Transistor quickie...

Discussion in 'General Electronics Chat' started by saiello, May 3, 2013.

  1. saiello

    Thread Starter Member

    Jul 1, 2007
    I have a microcontroller project. I would like to control a piece of machinery that has a remote control input. This input starts and stops the machine. The input consists of two wires: join them together the machine runs, disconnect and it stops. I would like the microcontroller to interface to the machine via a suitable transistor that will connect and disconnect the remote control input wire. The microcontroller and machine will run from different power supplies. My question is this: Disregarding the actual voltages and currents involved, can I essentially connect the collector and emitter of the transistor to the two input wires of the machine and the base to one of the microcontroller output pins? Is it ok to use the transistor this way to bridge two essentially separate circuits? Or does the emitter of the transistor need to be connected back to the microcontroller ground rather than relying on the machines ground? What is best practice here...?
  2. ScottWang


    Aug 23, 2012
    Let's make the thing clear, you said that when the two wires connected together then the machine will running, so you have to make sure about two wires what's the working voltage level of the input of remote, when the machine is not working that the input is Hi or Lo voltage.

    You could measure the current direction of two wires when the machine is running, measure it by digital current meters.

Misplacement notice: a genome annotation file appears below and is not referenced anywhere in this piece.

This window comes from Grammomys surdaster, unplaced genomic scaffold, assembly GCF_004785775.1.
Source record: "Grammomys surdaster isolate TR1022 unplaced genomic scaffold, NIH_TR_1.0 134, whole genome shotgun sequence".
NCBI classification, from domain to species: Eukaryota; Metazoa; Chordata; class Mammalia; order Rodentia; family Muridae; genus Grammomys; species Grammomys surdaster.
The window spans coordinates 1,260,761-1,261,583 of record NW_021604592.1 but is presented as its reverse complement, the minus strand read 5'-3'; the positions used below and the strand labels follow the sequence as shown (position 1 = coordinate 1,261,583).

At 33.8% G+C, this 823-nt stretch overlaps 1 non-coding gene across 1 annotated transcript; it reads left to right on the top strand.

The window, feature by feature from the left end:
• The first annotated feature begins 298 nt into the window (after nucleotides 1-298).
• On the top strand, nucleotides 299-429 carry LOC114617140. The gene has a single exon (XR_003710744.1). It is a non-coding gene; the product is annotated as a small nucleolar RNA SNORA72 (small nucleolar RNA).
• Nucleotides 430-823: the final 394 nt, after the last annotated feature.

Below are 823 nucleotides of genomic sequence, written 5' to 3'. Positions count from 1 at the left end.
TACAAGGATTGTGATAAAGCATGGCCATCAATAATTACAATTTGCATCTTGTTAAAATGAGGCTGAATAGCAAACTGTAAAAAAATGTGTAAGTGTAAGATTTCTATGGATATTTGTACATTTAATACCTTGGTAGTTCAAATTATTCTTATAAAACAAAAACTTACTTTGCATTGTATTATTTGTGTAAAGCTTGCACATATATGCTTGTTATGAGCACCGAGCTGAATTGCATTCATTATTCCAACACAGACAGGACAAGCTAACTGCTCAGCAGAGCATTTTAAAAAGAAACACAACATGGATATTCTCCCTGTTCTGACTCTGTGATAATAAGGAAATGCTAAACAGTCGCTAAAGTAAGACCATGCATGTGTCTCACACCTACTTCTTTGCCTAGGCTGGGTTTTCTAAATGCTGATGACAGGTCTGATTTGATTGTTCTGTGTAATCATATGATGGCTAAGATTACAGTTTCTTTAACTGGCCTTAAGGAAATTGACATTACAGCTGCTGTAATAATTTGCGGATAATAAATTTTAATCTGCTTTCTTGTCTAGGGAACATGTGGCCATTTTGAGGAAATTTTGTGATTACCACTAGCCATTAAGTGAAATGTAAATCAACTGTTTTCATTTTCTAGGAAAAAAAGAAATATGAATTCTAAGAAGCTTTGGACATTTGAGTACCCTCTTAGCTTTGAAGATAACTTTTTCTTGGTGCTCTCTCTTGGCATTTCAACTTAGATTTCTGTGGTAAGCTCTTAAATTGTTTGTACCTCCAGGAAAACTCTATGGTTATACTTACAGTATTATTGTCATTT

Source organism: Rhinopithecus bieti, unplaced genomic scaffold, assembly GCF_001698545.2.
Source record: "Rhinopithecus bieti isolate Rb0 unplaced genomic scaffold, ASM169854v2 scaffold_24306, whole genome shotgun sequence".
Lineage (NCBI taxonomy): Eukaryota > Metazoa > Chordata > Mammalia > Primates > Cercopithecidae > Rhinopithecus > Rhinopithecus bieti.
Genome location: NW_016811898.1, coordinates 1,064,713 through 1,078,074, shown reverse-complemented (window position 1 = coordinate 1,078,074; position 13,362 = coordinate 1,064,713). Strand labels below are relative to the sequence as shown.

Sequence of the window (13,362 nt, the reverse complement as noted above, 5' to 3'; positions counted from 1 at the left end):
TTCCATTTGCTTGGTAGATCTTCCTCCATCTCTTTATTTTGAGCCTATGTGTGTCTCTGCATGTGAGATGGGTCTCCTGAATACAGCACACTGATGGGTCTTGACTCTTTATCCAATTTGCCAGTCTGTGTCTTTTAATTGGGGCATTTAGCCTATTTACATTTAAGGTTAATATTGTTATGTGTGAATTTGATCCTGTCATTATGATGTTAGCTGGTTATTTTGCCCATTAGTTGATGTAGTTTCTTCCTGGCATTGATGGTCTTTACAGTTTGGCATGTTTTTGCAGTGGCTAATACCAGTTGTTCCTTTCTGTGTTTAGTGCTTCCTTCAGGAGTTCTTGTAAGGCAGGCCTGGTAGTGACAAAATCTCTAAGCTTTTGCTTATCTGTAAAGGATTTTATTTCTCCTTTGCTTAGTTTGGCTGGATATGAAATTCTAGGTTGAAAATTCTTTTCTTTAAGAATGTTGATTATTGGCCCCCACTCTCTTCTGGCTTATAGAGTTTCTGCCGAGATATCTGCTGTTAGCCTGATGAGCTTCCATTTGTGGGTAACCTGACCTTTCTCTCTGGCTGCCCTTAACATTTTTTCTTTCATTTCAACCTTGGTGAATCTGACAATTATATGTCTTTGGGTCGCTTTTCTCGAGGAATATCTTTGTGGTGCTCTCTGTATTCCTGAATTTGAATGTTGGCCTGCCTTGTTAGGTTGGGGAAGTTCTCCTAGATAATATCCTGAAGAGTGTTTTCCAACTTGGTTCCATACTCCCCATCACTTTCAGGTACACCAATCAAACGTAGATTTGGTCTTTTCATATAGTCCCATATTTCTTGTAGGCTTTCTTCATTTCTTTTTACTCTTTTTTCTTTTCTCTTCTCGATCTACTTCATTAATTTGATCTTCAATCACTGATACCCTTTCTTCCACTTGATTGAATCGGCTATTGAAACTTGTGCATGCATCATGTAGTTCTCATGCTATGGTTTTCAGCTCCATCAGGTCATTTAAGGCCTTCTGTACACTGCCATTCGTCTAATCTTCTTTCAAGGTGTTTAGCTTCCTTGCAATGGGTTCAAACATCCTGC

You also could measure the voltage of two wires when the machine is running, measure them by volt meter, if you can reach the ground.
  3. crutschow


    Mar 14, 2008
    Since the two units use different power it would be better to use a solid-state relay to do the switching, which will provide isolation. Likely a DC output type of SSR, such as this, should work but you need to measure the voltage and current on the wire first, as Scott noted.
  4. KrisBlueNZ


    Oct 17, 2012
    Adding to what ScottWang and crutschow have said...

    The general answer is that you need an isolated switch such as a relay (electromechanical or reed) or a solid state relay, unless you know what the control wires connect to. Without knowing anything more, I suggest an electromechanical relay, or (if you know that the current that flows when the control wires are connected is less than 1A or so), a reed relay or a solid state relay. Solid state relays come in several types; some are only designed to switch AC loads.

    So as a general answer, you should use an electromechanical relay such as DC5/Z2774-ND/1731474

    That relay has a 5V coil that draws 40 mA. You will need to drive the relay coil with a transistor, and connect a diode across the relay coil to suppress the back EMF. Do a Google Images search for suitable circuits.